Oh, it’s been a tremendous change. The chaplain corps has always been very relevant, but I have never seen it more relevant and more outwardly respected by our Army leaders than right now, and our politicians as well.

Along with that, though, is always a price to pay. The difference is that we’ve had to go to war for so many years now, and our chaplains have always gone to meet the need no matter where our soldiers are.

We never let soldiers go in harm’s way, we never let soldiers be away from their families, unless we have a chaplain with them.

If anybody hates war more than anybody else, it’s the soldier, and the chaplains with them, because we have seen it up close. But that does not deter us from the mission of bringing the word of God, the peace of God, the forgiveness of God, the hope of God into their lives, no matter where they are.

We have the Wesleyan passion to go wherever people are and bring them that message. We’re the circuit riders.

Q: How have you helped military chaplains adjust to increasing religious diversity among the troops?

When you pastor a church where everyone thinks the way you do and you nurture them along the way, you meet with your co-pastors and they’re all the same denomination. You meet with a few other ones that are not of your denomination, but you only meet them separately, in an Easter event or a Thanksgiving event or something like that.

Abruptly, you’re put into the military system, where your congregation is not all Baptist, Methodist or Catholic in front of you.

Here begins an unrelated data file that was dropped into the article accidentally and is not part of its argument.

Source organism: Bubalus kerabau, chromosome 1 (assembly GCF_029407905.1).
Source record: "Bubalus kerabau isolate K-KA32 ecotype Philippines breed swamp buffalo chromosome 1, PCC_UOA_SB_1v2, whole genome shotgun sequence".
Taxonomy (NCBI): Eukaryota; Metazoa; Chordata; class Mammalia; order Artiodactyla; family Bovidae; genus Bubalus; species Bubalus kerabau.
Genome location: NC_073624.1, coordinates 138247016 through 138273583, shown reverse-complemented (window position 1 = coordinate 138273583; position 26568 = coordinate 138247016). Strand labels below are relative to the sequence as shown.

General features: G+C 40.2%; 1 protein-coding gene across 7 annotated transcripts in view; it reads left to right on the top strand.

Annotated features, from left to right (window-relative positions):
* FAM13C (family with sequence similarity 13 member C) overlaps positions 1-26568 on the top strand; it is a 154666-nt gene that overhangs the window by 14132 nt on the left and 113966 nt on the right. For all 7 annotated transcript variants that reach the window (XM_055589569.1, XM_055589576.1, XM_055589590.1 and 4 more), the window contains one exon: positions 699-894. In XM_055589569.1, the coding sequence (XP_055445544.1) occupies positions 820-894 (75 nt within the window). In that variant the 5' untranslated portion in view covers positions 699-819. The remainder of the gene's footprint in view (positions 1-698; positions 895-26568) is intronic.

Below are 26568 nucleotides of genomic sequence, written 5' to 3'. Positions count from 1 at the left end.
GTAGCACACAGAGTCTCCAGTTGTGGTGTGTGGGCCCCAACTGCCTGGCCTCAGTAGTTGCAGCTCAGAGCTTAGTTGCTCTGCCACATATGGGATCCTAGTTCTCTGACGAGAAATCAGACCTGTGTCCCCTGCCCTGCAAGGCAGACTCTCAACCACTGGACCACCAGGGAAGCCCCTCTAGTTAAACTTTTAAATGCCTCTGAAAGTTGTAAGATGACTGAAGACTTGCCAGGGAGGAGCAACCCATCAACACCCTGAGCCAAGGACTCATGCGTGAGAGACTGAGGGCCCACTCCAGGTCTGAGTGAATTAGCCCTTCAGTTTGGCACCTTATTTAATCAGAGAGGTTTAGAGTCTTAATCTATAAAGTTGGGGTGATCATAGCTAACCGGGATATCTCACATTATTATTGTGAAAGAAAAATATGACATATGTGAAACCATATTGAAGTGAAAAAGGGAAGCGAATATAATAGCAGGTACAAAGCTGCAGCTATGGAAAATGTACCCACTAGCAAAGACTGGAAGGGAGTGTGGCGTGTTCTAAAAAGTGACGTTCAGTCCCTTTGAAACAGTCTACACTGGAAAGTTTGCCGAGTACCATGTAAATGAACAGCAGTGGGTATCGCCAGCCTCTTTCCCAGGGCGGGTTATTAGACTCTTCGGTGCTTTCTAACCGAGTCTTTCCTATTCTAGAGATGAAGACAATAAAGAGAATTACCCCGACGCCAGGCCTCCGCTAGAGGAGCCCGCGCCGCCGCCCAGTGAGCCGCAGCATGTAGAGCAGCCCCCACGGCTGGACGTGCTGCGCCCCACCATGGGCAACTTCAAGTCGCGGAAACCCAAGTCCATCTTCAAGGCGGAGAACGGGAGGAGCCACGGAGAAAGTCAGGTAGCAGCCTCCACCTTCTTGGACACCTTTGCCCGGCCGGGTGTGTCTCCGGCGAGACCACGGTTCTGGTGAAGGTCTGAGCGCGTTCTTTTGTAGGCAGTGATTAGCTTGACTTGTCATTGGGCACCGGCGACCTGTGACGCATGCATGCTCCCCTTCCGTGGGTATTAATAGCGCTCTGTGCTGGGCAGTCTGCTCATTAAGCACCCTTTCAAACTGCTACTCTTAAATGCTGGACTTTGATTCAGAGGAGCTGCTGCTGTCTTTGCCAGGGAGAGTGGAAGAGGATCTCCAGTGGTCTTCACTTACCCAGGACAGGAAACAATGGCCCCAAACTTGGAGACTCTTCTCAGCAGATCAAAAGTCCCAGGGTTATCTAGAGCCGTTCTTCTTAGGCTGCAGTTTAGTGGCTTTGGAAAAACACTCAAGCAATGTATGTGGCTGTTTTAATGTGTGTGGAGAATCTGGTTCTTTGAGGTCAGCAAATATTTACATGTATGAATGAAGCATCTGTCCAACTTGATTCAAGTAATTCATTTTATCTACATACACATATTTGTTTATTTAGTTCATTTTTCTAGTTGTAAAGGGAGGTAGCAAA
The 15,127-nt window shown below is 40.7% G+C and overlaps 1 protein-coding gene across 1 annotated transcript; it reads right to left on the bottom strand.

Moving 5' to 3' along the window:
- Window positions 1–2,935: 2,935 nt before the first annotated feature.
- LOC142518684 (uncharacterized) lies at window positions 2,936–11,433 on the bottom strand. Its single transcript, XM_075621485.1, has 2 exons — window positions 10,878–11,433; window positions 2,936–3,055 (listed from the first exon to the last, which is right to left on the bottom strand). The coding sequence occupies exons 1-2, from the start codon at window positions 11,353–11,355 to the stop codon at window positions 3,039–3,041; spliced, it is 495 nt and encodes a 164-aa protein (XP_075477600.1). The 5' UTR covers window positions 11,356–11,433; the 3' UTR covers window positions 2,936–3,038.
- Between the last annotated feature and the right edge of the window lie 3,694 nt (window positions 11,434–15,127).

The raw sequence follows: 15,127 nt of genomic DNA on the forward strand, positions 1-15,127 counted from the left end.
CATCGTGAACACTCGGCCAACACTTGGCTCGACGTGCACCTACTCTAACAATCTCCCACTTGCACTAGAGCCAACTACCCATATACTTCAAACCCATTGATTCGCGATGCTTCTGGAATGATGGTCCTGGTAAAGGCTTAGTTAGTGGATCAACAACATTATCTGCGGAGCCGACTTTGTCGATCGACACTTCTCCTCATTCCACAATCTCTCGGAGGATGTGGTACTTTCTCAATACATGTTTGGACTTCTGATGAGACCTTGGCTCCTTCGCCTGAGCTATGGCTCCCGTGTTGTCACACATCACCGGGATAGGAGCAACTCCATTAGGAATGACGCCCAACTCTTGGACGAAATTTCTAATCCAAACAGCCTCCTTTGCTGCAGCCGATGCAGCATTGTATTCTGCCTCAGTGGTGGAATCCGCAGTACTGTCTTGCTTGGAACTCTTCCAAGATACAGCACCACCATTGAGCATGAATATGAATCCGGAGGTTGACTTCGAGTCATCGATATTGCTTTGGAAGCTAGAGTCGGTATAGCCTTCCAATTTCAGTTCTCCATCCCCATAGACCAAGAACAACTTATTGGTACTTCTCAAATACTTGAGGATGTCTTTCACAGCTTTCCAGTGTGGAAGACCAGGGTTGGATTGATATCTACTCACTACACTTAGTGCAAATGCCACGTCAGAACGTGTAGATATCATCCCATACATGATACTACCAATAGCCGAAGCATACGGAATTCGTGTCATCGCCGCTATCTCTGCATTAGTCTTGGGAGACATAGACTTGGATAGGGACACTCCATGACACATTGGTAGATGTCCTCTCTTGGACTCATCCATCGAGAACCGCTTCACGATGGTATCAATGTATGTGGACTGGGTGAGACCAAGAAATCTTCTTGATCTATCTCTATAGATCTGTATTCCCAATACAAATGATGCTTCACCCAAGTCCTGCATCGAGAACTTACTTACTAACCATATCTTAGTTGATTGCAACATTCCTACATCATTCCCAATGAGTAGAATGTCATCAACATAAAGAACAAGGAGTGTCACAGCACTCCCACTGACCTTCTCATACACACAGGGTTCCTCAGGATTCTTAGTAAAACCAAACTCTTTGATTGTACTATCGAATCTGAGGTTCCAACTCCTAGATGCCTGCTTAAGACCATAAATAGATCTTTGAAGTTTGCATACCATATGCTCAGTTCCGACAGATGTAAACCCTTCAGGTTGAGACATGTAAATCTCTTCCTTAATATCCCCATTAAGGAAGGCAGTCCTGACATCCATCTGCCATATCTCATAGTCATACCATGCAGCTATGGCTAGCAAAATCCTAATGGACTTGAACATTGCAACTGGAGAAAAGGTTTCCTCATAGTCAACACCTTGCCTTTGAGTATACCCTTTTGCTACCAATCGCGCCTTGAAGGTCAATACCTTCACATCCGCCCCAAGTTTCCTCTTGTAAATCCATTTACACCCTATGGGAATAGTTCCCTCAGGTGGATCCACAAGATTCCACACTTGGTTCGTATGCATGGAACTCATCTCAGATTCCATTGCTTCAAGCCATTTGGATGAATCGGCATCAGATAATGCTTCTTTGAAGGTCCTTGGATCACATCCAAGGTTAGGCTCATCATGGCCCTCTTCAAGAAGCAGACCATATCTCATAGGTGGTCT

There’s a huge diversity in front of you, and this is an environment where all of a sudden your job is to apply the word of God to contexts -- to every one of those different journeys, their religious journeys and spiritual journeys, and to many that have no religious affiliation.

Q: There’s also multiplicity of religions, right?

Oh, it’s very complex. You have no idea who’s going to come in and speak to you every day -- Buddhists or Hindus, Wiccans -- all kind of faiths that are coming, and they’re coming to see you and talk to you, and they know you’re a Christian.

So how do you contextualize your faith without being rude, disrespectful or denying them their faith? How can I help them in the context of where they are, not where I am?

It takes the maturity of your own personal faith to be able to meet that need. We nurture [the chaplains] along the way. You cannot lead other chaplains in the context unless you yourself have grown and have been able to mature in your own personal faith.

The Army is nothing but a reflection of society; what you see in society is what comes in the Army. So they come in, and they’ll sample. They’ll go over to the Catholic service; they’ll go over to a Jewish service, if they try that out. Or they may never go to any of them but will listen very carefully in dialogue with the chaplain about this journey and never make a decision until later on.